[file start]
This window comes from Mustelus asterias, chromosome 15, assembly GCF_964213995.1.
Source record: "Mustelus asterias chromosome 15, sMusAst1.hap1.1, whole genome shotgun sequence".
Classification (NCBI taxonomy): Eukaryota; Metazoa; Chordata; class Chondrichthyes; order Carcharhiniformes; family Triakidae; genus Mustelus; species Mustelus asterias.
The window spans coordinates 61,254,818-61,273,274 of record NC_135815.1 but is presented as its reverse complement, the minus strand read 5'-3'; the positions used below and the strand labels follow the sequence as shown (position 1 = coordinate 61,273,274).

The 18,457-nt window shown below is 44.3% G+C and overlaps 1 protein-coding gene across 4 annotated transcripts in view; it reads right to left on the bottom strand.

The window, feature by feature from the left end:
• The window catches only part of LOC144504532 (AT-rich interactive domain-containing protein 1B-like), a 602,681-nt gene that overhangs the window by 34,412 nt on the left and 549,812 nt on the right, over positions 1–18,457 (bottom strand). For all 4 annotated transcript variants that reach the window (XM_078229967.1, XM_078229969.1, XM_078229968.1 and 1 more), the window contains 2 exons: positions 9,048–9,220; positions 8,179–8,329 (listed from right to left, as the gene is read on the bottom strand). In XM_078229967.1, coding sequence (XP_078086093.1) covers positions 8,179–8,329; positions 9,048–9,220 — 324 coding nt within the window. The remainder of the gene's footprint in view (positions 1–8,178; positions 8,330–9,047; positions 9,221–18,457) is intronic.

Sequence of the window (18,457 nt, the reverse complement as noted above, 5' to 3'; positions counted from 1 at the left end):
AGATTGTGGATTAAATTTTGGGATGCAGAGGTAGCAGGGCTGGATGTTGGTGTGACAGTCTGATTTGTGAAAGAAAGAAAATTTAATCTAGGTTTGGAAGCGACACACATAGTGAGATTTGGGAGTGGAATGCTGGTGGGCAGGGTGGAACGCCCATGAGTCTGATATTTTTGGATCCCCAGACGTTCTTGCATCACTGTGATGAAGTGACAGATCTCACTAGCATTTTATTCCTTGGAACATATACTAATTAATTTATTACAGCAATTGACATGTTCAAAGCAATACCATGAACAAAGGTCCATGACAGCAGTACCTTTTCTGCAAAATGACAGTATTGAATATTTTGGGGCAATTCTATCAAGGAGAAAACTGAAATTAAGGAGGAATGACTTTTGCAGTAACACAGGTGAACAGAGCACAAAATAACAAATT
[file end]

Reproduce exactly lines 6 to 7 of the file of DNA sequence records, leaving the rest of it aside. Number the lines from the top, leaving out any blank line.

The window, feature by feature from the left end:
• The window catches only part of LOC144504532 (AT-rich interactive domain-containing protein 1B-like), a 602,681-nt gene that overhangs the window by 34,412 nt on the left and 549,812 nt on the right, over positions 1–18,457 (bottom strand). For all 4 annotated transcript variants that reach the window (XM_078229967.1, XM_078229969.1, XM_078229968.1 and 1 more), the window contains 2 exons: positions 9,048–9,220; positions 8,179–8,329 (listed from right to left, as the gene is read on the bottom strand). In XM_078229967.1, coding sequence (XP_078086093.1) covers positions 8,179–8,329; positions 9,048–9,220 — 324 coding nt within the window. The remainder of the gene's footprint in view (positions 1–8,178; positions 8,330–9,047; positions 9,221–18,457) is intronic.